Rotation of a ball after collision.

Hello.

I'm doing 2D/3D ball collision simulation. All the physics are done but I can't figure out the rotation. Now I got it rotating around x axis, but its not pretty.

I have all that I need, I hope:Both ball position on impact, their outgoing vector (represented by x,y,z), ball diameter, their speed (which is slowed down periodically), balls current rotation.

I tried to accomplish that with rotation matrix, but I failed.

Hope you can help me. Thank you!

Re: Rotation of a ball after collision.

Hey Antonio144.

Have you factored in your physics the inertia matrix for your object?

Once you factor this in with the angular momentum you should be able to handle rotating objects.

Re: Rotation of a ball after collision.

I have not. Can you elaborate a bit on that? Thanks.

Re: Rotation of a ball after collision.

Basically the idea is that you have a rotational axis that corresponds to the geometry and mass distribution of the object and this is used in calculations for angular momentum and thus, for rotational velocity/force.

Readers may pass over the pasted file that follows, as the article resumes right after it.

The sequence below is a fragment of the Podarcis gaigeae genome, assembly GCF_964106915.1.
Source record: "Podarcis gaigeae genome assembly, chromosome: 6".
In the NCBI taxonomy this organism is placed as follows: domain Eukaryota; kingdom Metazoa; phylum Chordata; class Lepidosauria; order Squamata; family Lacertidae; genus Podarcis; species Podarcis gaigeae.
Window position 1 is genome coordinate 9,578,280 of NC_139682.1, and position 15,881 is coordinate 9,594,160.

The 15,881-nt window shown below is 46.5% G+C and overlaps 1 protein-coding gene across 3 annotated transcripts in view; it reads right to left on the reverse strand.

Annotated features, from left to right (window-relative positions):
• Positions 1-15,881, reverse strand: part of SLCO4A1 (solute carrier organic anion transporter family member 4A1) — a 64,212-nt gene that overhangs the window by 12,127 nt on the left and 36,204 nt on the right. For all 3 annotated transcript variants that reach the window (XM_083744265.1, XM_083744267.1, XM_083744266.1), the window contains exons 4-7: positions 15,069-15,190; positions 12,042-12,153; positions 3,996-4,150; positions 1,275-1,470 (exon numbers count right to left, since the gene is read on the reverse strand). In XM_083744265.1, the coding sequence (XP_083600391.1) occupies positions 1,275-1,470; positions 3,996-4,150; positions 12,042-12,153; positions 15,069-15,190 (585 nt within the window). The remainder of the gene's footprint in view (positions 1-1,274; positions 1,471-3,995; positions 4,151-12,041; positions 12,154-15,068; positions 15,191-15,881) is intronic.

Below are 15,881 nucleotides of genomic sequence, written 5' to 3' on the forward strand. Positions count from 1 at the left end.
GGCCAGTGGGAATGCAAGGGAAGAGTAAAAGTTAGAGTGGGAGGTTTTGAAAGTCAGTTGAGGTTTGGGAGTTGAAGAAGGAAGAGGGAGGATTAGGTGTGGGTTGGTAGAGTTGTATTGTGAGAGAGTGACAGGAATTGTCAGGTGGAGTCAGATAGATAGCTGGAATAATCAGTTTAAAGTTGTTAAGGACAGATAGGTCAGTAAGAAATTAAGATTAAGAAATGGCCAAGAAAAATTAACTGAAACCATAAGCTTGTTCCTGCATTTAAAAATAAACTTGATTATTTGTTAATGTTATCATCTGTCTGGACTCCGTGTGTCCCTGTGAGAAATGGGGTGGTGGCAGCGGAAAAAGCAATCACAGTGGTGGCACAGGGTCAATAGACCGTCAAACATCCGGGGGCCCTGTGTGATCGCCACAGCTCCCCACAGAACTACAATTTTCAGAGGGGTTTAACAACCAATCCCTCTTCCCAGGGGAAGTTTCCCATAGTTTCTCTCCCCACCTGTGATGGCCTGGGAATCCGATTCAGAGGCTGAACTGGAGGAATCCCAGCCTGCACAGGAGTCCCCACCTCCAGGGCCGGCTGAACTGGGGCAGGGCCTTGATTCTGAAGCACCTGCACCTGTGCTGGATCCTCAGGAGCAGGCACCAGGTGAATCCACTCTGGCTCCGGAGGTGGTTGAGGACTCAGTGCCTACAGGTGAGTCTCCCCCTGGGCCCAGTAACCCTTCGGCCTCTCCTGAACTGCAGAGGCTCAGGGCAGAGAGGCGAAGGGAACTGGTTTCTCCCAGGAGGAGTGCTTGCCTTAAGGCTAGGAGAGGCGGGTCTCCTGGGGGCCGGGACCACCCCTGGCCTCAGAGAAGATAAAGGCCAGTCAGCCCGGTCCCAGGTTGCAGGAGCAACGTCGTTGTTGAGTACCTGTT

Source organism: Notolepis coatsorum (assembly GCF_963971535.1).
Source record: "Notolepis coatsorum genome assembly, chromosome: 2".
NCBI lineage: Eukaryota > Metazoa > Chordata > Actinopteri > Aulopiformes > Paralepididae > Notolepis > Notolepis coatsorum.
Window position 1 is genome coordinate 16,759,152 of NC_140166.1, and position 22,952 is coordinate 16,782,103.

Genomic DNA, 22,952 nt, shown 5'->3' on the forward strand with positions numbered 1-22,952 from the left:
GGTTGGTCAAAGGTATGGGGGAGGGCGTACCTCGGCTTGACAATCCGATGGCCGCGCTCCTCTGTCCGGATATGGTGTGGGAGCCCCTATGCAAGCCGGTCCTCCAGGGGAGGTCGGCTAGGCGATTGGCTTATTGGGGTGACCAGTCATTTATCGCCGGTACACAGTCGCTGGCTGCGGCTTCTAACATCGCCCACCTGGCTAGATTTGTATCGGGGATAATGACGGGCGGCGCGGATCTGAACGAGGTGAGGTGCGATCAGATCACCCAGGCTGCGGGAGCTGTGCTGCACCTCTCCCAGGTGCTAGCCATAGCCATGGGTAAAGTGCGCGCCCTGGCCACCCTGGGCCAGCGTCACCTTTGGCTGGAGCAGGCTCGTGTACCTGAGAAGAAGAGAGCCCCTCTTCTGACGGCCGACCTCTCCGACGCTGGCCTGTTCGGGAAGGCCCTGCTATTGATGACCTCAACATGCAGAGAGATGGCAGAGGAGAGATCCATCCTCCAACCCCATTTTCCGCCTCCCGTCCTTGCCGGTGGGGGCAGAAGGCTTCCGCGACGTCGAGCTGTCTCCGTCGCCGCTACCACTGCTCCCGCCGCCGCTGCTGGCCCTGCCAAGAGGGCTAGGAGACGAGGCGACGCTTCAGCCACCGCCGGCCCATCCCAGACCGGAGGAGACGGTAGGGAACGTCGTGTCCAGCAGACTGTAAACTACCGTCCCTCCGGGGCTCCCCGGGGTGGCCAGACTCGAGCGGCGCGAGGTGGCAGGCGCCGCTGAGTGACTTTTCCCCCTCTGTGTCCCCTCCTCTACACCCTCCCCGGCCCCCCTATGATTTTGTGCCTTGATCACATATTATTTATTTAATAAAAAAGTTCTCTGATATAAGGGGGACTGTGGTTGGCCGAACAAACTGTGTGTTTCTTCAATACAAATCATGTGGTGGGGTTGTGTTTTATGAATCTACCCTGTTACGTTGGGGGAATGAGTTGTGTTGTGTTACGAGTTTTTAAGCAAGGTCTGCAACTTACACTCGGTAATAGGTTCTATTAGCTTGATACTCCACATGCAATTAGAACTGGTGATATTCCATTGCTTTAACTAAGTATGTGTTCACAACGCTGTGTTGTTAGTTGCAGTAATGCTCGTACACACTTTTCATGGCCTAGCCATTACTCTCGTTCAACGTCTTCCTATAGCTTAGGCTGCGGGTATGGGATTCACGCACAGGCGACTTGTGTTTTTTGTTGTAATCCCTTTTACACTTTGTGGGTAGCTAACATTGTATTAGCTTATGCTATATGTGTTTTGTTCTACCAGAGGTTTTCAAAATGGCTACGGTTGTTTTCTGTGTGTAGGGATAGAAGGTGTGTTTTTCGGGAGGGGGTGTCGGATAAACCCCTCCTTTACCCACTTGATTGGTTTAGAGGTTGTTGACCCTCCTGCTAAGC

This is not a trivial topic: having a physics engine that is stable is a difficult thing. Essentially you need to have collision detection and force integration schemes that are stable.

Once you have the moment of inertia, you basically apply a force with respect to the axis (think of a rotation) and this involves some matrix and vector mathematics.

You will need routines to figure out the moment of inertia for a geometric object (which is a matrix) and then you will use this matrix to deal with the angular momentum and force.

There is a book that I have personally owned by O'Reilly publishing that deals with these issues:

Physics for Game Developers-O'Reilly Media

If you can get an open source physics engine, this would also help you in your quest.

Again, the topic is not trivial so forgive me if you wanted to get a one post solution.

Re: Rotation of a ball after collision.

Thank you for the help. I will read up on all the topics mentioned here and the book you recommended. Thanks!